Lookin’ for a heartbeat…
Forward-looking: Biometrics is advancing and evolving at a rapid rate. It seems like just yesterday we were unlocking our phones with our fingerprint — now it’s our face. What’s it going to be tomorrow — our heartbeat? Well, maybe.
MIT Technology Review reports that the Pentagon now has a prototype infrared laser that can identify people by their heartbeat. It is called “Jetson” and uses laser vibrometry to detect movements on the surface of the skin caused by a person’s pulse. It even works from as far as 200 meters away.
If you grew up reading Daredevil comic books, you already know that everyone’s heartbeat is unique, which is how the super-powered blind Matt Murdock was able to identify people. Jetson works similarly.
By detecting a person’s heartbeat, then comparing it to a database, the laser can ID someone with 95-percent accuracy in optimal testing conditions. Of course, the most significant advantage is that it cannot be fouled up like facial recognition and fingerprint sensors since a heart rhythm can’t be duplicated or changed.
“Compared with face, cardiac biometrics are more stable and can reach more than 98% accuracy,” Wenyao Xu of the State University of New York at Buffalo, who has also developed a cardiac sensor that uses radar from up to 20 feet away.
“Existing long-range facial recognition [systems] suffer from acquiring enough pixels at a distance to use the face matching algorithms.”
There are some caveats though. While the laser can detect a heartbeat from a distance on bare skin or through thin material like a tee shirt, thicker clothing like a jacket makes it ineffective. The system also needs about 30 seconds to create a good enough profile for analysis. The subject must be still during that time as well.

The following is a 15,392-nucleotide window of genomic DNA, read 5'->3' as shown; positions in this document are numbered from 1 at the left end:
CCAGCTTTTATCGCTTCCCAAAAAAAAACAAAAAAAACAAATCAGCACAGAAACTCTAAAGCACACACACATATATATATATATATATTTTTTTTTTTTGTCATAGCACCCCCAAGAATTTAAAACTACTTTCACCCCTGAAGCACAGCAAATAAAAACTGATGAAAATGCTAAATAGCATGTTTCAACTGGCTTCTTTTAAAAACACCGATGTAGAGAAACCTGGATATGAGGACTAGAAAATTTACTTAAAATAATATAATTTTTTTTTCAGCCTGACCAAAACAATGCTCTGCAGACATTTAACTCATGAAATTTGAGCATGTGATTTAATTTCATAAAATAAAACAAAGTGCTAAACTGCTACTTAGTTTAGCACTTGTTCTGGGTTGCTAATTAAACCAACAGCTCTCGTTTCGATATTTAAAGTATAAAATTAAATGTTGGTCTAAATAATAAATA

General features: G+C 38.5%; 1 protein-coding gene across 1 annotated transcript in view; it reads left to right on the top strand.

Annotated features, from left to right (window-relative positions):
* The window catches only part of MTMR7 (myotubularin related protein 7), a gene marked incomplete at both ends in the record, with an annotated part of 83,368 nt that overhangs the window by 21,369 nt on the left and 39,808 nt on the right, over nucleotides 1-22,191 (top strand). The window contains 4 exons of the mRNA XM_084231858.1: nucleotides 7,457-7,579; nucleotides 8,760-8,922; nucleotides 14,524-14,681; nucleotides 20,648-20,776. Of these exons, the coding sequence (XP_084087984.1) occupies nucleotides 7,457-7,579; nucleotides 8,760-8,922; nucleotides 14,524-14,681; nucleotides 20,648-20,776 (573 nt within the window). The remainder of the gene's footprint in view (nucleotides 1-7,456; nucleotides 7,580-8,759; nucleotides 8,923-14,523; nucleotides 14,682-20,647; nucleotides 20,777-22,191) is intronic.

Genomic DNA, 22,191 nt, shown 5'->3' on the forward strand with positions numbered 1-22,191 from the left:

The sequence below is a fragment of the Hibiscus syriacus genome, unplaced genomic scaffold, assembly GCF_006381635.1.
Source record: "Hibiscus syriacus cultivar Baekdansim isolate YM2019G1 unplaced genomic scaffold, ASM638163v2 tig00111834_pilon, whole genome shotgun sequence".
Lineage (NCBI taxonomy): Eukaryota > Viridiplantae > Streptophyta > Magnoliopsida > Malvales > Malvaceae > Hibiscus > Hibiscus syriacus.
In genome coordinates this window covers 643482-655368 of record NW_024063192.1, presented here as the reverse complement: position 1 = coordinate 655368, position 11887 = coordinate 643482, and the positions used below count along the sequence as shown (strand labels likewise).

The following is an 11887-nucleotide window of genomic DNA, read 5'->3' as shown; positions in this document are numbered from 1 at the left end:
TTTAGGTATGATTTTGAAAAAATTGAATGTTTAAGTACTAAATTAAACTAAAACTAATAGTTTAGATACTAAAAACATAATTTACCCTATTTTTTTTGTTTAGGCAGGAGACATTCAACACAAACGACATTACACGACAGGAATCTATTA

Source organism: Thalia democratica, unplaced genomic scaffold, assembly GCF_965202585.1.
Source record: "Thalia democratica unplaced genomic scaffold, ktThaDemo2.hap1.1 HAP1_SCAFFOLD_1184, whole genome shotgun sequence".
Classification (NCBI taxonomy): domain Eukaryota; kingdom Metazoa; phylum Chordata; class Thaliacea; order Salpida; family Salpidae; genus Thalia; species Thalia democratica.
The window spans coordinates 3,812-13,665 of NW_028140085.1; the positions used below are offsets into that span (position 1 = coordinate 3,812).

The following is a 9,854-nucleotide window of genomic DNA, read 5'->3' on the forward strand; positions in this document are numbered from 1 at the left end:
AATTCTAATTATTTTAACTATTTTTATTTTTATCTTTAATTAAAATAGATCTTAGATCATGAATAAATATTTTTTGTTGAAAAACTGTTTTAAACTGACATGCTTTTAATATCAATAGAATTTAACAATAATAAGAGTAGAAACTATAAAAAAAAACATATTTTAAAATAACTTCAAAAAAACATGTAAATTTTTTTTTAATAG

According to some 2017 documents from the Combating Terrorism Technical Support Office (CTTSO), Jetson has been in development for several years, and it is looking to decrease response time down to under five seconds.
“Existing long range biometric methods that rely on facial recognition suffer from acquiring enough pixels at a distance to use the face matching algorithms and require high performance optics to acquire visual signatures at significant distances,” said the CTTSO. “The Jetson effort being developed by Ideal Innovations, Inc. is a ruggedized biometric system that will capture cardiac signatures to aid in the positive identification of an individual at a distance up to 200 meters and within five seconds.”
The Pentagon is looking at if for military and surveillance applications, but there are several practical and commercial possibilities as well.
As previously mentioned, such technology could be used as a biometric solution for mobile devices. In fact, Apple has been looking into similar technology since at least 2010. It could also be used in medical and clinical situations. Wireless heart monitors are a possibility as are stethoscope-free checkups with your doctor. Badge-less entry systems for secured buildings would be another use case.